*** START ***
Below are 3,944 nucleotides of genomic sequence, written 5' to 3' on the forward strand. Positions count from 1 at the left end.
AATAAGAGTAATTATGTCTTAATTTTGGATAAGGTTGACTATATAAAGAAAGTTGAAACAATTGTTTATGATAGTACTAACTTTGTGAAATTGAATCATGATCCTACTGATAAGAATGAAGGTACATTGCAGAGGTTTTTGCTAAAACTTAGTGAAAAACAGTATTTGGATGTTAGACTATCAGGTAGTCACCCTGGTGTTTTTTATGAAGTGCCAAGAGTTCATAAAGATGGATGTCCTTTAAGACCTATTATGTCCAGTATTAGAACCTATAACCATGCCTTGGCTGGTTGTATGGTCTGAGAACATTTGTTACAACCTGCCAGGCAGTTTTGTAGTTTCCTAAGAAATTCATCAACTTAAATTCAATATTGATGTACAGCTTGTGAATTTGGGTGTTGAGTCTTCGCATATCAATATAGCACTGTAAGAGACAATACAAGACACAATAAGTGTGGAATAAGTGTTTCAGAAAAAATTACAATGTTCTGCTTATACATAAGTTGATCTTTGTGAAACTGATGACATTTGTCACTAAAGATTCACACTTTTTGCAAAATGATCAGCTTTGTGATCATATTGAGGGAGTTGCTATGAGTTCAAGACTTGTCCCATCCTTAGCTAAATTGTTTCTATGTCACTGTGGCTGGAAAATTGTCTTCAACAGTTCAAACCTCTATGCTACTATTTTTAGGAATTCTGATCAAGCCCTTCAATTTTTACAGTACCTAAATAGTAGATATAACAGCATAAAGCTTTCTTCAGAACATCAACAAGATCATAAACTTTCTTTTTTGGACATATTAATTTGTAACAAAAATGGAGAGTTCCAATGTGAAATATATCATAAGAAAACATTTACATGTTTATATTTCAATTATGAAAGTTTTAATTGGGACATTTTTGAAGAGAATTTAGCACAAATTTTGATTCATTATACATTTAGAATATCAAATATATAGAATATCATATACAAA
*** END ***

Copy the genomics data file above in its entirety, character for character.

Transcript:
Below are 3,944 nucleotides of genomic sequence, written 5' to 3' on the forward strand. Positions count from 1 at the left end.
AATAAGAGTAATTATGTCTTAATTTTGGATAAGGTTGACTATATAAAGAAAGTTGAAACAATTGTTTATGATAGTACTAACTTTGTGAAATTGAATCATGATCCTACTGATAAGAATGAAGGTACATTGCAGAGGTTTTTGCTAAAACTTAGTGAAAAACAGTATTTGGATGTTAGACTATCAGGTAGTCACCCTGGTGTTTTTTATGAAGTGCCAAGAGTTCATAAAGATGGATGTCCTTTAAGACCTATTATGTCCAGTATTAGAACCTATAACCATGCCTTGGCTGGTTGTATGGTCTGAGAACATTTGTTACAACCTGCCAGGCAGTTTTGTAGTTTCCTAAGAAATTCATCAACTTAAATTCAATATTGATGTACAGCTTGTGAATTTGGGTGTTGAGTCTTCGCATATCAATATAGCACTGTAAGAGACAATACAAGACACAATAAGTGTGGAATAAGTGTTTCAGAAAAAATTACAATGTTCTGCTTATACATAAGTTGATCTTTGTGAAACTGATGACATTTGTCACTAAAGATTCACACTTTTTGCAAAATGATCAGCTTTGTGATCATATTGAGGGAGTTGCTATGAGTTCAAGACTTGTCCCATCCTTAGCTAAATTGTTTCTATGTCACTGTGGCTGGAAAATTGTCTTCAACAGTTCAAACCTCTATGCTACTATTTTTAGGAATTCTGATCAAGCCCTTCAATTTTTACAGTACCTAAATAGTAGATATAACAGCATAAAGCTTTCTTCAGAACATCAACAAGATCATAAACTTTCTTTTTTGGACATATTAATTTGTAACAAAAATGGAGAGTTCCAATGTGAAATATATCATAAGAAAACATTTACATGTTTATATTTCAATTATGAAAGTTTTAATTGGGACATTTTTGAAGAGAATTTAGCACAAATTTTGATTCATTATACATTTAGAATATCAAATATATAGAATATCATATACAAA